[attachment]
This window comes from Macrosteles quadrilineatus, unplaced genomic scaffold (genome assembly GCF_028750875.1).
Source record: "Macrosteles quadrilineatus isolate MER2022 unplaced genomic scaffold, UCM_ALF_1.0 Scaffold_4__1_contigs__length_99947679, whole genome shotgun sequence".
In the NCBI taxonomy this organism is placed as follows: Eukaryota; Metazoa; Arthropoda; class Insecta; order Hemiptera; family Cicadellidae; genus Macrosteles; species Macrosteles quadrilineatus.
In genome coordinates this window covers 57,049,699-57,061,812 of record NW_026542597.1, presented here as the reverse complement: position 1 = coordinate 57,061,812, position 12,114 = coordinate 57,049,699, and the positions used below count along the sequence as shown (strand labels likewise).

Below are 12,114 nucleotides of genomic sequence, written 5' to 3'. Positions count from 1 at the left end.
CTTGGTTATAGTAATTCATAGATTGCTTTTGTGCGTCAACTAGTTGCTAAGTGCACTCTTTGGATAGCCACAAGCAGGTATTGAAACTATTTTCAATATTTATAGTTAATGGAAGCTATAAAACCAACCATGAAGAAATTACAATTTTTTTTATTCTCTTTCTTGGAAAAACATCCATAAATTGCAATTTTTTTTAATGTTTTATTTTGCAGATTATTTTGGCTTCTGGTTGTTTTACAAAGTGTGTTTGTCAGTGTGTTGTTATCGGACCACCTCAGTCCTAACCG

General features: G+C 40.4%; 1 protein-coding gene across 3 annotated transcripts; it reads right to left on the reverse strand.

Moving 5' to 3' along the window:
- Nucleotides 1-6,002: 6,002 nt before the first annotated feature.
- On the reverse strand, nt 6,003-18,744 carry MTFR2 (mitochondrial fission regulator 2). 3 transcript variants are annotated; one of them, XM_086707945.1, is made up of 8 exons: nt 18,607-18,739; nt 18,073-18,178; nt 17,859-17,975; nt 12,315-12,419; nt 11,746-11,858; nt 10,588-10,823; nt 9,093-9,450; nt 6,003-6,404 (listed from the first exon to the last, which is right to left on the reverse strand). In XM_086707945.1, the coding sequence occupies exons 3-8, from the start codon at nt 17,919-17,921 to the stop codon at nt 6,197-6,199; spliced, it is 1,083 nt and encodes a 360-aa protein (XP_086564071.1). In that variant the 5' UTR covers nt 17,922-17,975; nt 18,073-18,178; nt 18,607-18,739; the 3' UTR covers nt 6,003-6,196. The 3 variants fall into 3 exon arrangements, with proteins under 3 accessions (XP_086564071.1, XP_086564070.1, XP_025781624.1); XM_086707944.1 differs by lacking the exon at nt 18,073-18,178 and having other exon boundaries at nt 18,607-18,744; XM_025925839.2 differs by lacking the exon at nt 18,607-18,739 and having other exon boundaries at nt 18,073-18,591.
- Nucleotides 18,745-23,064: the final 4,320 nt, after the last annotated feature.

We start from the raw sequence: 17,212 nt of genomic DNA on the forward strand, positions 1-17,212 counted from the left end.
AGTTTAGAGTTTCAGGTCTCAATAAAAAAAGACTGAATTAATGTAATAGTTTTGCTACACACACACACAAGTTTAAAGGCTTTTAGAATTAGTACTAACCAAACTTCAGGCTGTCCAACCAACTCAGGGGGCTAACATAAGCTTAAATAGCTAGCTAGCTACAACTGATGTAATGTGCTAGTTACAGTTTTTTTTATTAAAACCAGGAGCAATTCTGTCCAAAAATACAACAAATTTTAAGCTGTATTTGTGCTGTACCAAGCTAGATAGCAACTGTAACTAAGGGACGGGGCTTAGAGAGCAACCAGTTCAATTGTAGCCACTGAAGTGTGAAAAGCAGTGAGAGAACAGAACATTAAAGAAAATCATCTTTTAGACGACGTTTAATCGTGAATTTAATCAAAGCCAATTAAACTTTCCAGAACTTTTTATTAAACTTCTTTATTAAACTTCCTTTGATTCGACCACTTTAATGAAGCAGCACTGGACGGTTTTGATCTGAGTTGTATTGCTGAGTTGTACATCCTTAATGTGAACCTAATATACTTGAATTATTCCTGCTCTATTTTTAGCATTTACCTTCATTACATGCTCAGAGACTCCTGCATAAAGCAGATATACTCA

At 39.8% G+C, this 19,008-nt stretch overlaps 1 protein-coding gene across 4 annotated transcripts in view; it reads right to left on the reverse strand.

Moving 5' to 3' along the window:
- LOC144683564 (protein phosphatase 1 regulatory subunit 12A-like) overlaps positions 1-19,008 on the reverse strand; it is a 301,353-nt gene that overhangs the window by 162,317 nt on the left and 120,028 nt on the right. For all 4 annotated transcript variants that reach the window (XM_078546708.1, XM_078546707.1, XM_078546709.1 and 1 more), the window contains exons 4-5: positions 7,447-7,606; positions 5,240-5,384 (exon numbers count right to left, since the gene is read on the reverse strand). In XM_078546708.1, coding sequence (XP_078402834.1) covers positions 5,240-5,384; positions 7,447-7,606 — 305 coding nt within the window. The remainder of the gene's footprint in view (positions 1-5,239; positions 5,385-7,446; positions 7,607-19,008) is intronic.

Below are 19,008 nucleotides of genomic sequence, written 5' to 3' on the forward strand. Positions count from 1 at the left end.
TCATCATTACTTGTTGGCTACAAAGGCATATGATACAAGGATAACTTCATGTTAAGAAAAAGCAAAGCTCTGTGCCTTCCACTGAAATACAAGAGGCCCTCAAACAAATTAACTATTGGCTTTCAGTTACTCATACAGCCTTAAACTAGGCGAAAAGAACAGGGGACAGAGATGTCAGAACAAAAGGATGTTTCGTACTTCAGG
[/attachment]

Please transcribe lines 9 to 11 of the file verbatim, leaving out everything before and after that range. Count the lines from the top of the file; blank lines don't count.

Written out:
- Nucleotides 1-6,002: 6,002 nt before the first annotated feature.
- On the reverse strand, nt 6,003-18,744 carry MTFR2 (mitochondrial fission regulator 2). 3 transcript variants are annotated; one of them, XM_086707945.1, is made up of 8 exons: nt 18,607-18,739; nt 18,073-18,178; nt 17,859-17,975; nt 12,315-12,419; nt 11,746-11,858; nt 10,588-10,823; nt 9,093-9,450; nt 6,003-6,404 (listed from the first exon to the last, which is right to left on the reverse strand). In XM_086707945.1, the coding sequence occupies exons 3-8, from the start codon at nt 17,919-17,921 to the stop codon at nt 6,197-6,199; spliced, it is 1,083 nt and encodes a 360-aa protein (XP_086564071.1). In that variant the 5' UTR covers nt 17,922-17,975; nt 18,073-18,178; nt 18,607-18,739; the 3' UTR covers nt 6,003-6,196. The 3 variants fall into 3 exon arrangements, with proteins under 3 accessions (XP_086564071.1, XP_086564070.1, XP_025781624.1); XM_086707944.1 differs by lacking the exon at nt 18,073-18,178 and having other exon boundaries at nt 18,607-18,744; XM_025925839.2 differs by lacking the exon at nt 18,607-18,739 and having other exon boundaries at nt 18,073-18,591.
- Nucleotides 18,745-23,064: the final 4,320 nt, after the last annotated feature.